Judge Mike Rubino compromises for no man!
"I hold that if man wants to live on Earth, and to live as a human being, that his highest moral purpose is the achievement of his own happiness…"
There are plenty of ways to learn about Ayn Rand. The influential philosopher, capitalist cheerleader, and longwinded novelist left behind an aggressive amount of materials with which her message can be disseminated. Most of that stuff can be cold, complex, and divisive. Ayn Rand: In Her Own Words takes a different approach, and, as such, is a documentary much more about Rand "the personality" than Rand "the Objectivist."
In Her Own Words is an autobiography by means of copy and paste. The narration is a monologue assembled from interviews of Rand with folks like Mike Wallace, Phil Donahue, and Tom Snyder set to clips of archival footage and photos. Her story is compelling: she's a Russian immigrant who escaped her homeland during the Communist revolution; she worked her way through the Hollywood system as a writer and a film extra; and she went on to publish two of the biggest tomes on individualism in history. Rather than focusing on the intricacies of Objectivism, the film spends most of its time on Rand's life. She's a smart woman with black-and-white convictions and a sharp wit; it's unfortunate, then, that her interviews don't make for a more compelling narrative structure.
Allowing Ayn Rand to speak for herself makes sense. Her philosophy revolves around the self, rationalism, and absolute truths. So why have anyone else speak for her? Because these original interviews weren't meant for this new purpose. She speaks with a Russian accent that, at times, is difficult to comprehend through the lo-fi television broadcasts. She talks about fleeing Russia, learning about America through watching movies, and falling in love with Frank O'Connor; all of it feels fleeting and her personal life is never explored beyond her spin. Even if the directors wanted the documentary to remain 100 percent positive, at only 75 minutes the thing could have benefitted from depth not found in TV interviews.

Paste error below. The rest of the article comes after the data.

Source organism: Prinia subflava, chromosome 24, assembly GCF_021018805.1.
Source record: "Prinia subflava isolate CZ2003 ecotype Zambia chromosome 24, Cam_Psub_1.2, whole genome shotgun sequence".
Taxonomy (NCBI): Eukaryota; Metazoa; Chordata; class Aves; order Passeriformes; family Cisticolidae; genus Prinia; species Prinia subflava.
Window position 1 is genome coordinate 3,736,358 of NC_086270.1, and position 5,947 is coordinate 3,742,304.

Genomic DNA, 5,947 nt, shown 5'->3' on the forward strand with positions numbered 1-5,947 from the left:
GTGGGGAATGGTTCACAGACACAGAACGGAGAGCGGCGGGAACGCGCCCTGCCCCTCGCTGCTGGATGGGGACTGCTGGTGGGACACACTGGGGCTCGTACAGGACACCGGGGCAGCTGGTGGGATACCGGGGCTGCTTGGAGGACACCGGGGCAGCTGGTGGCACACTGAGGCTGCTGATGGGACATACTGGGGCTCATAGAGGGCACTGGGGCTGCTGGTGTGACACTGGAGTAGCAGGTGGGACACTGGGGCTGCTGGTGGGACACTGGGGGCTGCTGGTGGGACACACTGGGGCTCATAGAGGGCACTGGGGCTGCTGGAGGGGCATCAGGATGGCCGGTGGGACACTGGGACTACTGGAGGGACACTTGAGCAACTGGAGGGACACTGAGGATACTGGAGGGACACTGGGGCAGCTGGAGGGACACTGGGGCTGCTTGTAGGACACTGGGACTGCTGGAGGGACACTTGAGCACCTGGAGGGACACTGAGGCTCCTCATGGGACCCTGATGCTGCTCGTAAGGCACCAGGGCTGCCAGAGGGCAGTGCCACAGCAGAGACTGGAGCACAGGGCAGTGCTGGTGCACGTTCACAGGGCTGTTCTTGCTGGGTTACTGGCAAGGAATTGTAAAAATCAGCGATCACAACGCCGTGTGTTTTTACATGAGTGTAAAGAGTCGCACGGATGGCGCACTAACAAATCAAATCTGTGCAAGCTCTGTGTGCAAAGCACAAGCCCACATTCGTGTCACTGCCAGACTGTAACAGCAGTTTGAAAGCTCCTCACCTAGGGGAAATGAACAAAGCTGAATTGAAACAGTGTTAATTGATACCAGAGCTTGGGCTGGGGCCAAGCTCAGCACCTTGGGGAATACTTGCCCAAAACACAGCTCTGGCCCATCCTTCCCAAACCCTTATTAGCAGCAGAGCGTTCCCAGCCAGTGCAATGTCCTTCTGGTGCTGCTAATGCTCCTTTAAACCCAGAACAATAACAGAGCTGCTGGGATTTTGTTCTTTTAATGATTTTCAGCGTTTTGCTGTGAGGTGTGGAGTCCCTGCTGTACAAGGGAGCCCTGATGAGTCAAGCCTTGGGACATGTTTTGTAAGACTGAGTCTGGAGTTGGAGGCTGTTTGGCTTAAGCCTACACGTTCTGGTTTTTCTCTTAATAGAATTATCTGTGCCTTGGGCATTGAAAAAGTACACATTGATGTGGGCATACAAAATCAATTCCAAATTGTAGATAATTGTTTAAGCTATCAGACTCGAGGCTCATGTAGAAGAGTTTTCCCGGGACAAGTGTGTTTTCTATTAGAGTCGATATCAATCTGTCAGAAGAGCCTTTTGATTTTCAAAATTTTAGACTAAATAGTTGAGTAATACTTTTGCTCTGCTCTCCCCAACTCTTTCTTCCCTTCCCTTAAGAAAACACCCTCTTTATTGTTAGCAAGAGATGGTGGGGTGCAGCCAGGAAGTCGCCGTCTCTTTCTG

Once the biographical stuff is out of the way, the documentary shifts towards her fiction. Rand talks about her writing process for The Fountainhead and Atlas Shrugged—turns out she didn't just knock 'em out over a long weekend—and her various real world influences. Even still, because she's speaking in interviews, things are kept light. Her lone screenplay, an adaptation of The Fountainhead, gets a segment but nothing is said of her work post-Shrugged. Only late in the film is anything really said of her philosophy, which mostly consists of ideas that leave Donahue flabbergasted.
Like the documentary itself, the DVD presentation is adequate and simple. The full frame video is unimpressive and the audio quality is dependent on the interviews (which are sometimes decades apart). The disc does come with about ten minutes of deleted scenes which elaborate further on the characters of her novels and her friendship with Alan Greenspan. There's also a booklet that restates a lot of her biography covered in the film. For a documentary clearly being released in response to her current relevance, I would have hoped for something tying her to today's political climate.
In Her Own Words has a novel approach to the biography format, even if the interview-narration isn't totally successful. Rand fans will find little here they didn't already know. If you have no clue who this lady is, or why people are marching around Washington with her name on signs, then this film at least gives you a glimpse at her personality (and little beyond that). For a primer on her philosophy, you'll probably gleam more from listening to Rush's 2112.
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